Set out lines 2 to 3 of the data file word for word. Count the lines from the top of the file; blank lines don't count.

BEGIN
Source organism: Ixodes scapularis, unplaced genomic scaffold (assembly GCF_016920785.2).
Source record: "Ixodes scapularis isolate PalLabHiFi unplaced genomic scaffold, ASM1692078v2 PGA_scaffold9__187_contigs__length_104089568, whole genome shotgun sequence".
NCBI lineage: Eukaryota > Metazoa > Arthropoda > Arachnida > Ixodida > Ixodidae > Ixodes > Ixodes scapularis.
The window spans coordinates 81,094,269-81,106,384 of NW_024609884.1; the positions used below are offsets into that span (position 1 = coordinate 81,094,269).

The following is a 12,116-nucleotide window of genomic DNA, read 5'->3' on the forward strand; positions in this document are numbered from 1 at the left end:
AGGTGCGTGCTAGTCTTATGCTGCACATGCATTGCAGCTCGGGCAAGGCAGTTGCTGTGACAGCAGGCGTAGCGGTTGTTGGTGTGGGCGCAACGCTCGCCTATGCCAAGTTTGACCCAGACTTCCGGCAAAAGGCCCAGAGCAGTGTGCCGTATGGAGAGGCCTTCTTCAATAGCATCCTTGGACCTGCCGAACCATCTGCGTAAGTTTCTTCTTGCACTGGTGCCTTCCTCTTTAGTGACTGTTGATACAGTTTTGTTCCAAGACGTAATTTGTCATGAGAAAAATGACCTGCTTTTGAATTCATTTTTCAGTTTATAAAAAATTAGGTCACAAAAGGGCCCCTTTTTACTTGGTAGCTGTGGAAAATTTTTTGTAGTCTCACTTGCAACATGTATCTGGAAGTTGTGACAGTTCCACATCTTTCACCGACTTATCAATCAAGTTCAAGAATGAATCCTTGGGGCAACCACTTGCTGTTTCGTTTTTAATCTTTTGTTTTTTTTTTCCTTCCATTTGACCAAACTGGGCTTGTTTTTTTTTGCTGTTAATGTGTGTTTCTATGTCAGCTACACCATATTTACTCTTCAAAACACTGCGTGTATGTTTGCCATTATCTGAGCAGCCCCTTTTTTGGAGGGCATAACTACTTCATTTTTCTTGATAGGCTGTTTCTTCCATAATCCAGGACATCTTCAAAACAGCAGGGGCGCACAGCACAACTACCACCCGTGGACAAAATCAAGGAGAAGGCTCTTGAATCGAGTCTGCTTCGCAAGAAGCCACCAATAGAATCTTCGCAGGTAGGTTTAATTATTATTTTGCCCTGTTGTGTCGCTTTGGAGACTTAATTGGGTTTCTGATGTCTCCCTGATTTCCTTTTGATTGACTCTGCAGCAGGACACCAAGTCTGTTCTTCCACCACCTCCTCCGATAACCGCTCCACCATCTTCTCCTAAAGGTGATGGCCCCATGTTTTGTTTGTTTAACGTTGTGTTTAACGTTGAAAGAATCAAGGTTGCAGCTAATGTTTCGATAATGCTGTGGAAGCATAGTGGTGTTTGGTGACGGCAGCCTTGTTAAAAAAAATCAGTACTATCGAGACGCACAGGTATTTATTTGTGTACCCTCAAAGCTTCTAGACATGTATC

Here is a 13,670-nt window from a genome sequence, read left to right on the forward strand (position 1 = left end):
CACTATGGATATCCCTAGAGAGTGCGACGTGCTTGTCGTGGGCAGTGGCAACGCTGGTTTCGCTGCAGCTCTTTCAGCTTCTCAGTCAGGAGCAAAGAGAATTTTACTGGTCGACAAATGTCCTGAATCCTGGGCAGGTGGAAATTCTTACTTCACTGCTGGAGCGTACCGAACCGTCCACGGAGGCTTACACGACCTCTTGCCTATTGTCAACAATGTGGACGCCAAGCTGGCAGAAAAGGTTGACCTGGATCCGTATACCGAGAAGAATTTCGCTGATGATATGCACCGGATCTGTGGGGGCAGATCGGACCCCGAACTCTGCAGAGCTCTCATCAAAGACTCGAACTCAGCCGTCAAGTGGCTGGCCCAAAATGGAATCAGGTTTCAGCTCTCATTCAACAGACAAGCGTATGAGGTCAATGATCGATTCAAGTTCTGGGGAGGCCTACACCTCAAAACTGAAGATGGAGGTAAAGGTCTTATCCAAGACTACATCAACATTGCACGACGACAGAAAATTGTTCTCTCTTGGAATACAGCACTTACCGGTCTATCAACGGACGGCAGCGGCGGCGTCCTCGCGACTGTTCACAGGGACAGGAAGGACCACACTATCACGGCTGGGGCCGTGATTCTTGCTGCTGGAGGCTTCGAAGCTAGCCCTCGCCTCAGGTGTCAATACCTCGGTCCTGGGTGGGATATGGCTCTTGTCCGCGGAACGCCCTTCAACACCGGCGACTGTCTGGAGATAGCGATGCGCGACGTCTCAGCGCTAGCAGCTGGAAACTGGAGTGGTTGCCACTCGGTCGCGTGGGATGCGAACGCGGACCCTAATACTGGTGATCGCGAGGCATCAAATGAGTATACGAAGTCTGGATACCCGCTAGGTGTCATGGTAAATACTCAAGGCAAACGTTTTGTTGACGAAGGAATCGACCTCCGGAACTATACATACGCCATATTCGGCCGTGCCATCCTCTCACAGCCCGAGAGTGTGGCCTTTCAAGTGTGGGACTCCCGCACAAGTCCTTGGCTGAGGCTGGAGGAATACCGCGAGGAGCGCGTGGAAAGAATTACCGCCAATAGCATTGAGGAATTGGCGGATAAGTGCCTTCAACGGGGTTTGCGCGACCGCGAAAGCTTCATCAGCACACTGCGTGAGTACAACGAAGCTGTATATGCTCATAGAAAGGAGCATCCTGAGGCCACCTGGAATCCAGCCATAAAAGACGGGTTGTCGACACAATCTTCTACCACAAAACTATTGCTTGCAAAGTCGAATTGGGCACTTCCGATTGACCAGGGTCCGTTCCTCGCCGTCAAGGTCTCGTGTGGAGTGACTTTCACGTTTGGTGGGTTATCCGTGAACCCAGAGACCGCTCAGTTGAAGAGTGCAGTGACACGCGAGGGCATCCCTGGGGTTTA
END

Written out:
Source record: "Ixodes scapularis isolate PalLabHiFi unplaced genomic scaffold, ASM1692078v2 PGA_scaffold9__187_contigs__length_104089568, whole genome shotgun sequence".
NCBI lineage: Eukaryota > Metazoa > Arthropoda > Arachnida > Ixodida > Ixodidae > Ixodes > Ixodes scapularis.